A Closer Look at Saudi Arabia’s Barbaric Punishments
The Islamic State and Saudi Arabia both have one thing in common: they are very public and very brutal about punishing crimes. In fact, punishments for crimes in both countries are nearly identical, with death penalties handed frequently and carried out in public executions. Saudi Arabia has faced strong international pressure to revise its harsh sentences, in particular when a blogger charged with insulting Islam was sentenced to one thousand lashes.
There is an enormous difference in how both of these parties publicize their harsh sentencing laws. While the IS lets everyone know the kinds of brutal punishments that they carry out, Saudi Arabia works constantly to hide any evidence of these brutal actions. An example recently that best shows the difference between both parties is the appearance of a video showing a woman being publicly executed in Saudi Arabia. After the video went viral, the policeman that filmed it was arrested, charged with violating Saudi Arabia’s cybercrime law. In the case of the IS, it is the militants themselves who constantly upload videos of their executions to the Web, particularly using social media to gain new recruits. If anything, the case of Saudi Arabia is worse, since the active concealment of these activities shows an inexcusable degree of hypocrisy, while the IS revels in these acts.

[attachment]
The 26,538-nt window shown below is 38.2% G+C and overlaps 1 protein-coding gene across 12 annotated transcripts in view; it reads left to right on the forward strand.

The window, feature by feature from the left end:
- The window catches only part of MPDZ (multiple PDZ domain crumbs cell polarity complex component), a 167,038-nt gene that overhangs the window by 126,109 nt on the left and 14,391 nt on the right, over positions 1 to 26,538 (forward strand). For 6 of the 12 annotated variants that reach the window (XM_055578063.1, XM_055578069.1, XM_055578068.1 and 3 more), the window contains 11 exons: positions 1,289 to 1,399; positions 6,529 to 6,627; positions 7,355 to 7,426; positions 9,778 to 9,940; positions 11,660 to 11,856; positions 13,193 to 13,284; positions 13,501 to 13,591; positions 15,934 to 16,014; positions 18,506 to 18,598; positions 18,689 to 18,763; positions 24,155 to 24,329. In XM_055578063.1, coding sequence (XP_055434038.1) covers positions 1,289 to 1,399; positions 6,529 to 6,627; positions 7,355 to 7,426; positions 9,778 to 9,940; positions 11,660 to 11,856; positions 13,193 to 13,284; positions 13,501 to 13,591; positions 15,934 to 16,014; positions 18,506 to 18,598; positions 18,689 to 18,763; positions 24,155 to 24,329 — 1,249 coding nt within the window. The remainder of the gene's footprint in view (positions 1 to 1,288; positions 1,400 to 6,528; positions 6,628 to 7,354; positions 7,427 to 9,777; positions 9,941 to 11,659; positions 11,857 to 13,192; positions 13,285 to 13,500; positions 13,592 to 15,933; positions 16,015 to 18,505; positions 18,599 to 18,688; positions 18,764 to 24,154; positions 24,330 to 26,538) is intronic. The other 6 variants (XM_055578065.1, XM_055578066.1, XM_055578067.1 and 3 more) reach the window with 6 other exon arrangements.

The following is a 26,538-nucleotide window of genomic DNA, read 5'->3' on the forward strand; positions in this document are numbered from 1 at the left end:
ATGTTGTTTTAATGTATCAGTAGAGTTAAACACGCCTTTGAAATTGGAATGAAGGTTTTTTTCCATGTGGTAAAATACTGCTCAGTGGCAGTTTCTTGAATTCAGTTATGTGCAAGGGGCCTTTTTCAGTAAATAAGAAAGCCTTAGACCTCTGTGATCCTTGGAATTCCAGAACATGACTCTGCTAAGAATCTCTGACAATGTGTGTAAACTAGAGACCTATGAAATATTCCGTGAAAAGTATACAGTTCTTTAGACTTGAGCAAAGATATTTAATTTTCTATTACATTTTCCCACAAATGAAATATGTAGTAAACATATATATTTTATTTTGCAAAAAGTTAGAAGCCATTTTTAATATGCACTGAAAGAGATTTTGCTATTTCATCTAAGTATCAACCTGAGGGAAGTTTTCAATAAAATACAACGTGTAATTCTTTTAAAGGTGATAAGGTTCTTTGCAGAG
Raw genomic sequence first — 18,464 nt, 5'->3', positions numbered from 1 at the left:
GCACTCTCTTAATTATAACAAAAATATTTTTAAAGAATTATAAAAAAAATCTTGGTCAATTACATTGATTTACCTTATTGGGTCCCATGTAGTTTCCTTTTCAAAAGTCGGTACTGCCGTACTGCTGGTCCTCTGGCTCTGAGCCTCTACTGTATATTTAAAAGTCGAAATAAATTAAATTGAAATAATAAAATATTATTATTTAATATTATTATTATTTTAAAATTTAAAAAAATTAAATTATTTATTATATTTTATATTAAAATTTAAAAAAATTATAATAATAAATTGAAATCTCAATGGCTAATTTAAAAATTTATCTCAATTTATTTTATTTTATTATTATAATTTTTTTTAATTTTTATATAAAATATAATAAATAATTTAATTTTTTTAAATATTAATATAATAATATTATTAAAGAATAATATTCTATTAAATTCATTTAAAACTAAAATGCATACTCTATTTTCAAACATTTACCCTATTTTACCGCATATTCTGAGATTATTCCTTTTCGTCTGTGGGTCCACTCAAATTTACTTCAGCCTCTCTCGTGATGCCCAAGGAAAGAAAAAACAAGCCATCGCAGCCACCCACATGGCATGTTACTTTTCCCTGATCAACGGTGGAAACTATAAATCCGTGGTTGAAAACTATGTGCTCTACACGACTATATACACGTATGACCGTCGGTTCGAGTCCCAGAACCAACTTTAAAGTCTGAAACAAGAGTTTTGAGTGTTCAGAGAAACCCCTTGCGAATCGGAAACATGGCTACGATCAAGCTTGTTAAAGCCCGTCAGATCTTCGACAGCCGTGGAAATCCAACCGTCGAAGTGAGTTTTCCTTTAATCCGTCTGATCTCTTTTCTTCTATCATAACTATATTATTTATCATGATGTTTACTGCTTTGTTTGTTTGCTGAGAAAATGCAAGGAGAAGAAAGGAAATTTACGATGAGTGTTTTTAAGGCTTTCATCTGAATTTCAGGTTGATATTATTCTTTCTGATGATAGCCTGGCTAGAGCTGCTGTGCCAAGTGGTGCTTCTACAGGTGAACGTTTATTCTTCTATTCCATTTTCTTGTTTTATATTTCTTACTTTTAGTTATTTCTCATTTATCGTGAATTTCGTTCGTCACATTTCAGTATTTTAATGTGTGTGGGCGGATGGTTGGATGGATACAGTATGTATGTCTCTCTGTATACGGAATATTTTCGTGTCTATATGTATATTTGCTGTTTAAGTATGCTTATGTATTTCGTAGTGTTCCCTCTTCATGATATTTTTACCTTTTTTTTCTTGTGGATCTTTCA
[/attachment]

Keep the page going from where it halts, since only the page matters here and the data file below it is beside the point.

It is important to note that Saudi Arabia rarely carries out deaths by stoning for adultery or death penalties for blasphemy (although one could argue that just one of these executions is one too many.) The fact is that is that both parties share Wahhabi Islamic ideology, a view of scripture that is incredibly conservative and ahistorical. It is important to note that, despite sharing this ideology, both parties are enemies. The IS, in particular, accuses the Saudi monarchy of corruption and has expressed hate for the Saudi government. Essentially, the Saudi state has taken advantage of Wahhabi ideology to ensure that the al-Saud monarchy remains in power, using it as an instrument of repression. After all, it is well known that these harsh punishments operate on a sliding scale, in which the highest echelons of society are hardly affected. Saudi executions disproportionately target minorities, women, and the disenfranchised, while those in power can get away with a slap of the wrist in most cases.
Historians have expressed deep concern about the fact that these punishments are being doled out without a regard for history or context. Sharia has a very high bar when it comes to the evidence required to convict people of hadd crimes. For example, a conviction on adultery requires three confessions from the accused or the testimony of four male or eight female witnesses. These Medieval doctrines were created to be very difficult to convict and punishment tended to be lenient. These kinds of draconian punishments were originally designed to serve as a deterrent. Modern technology makes it much easier than ever before to convict of a crime.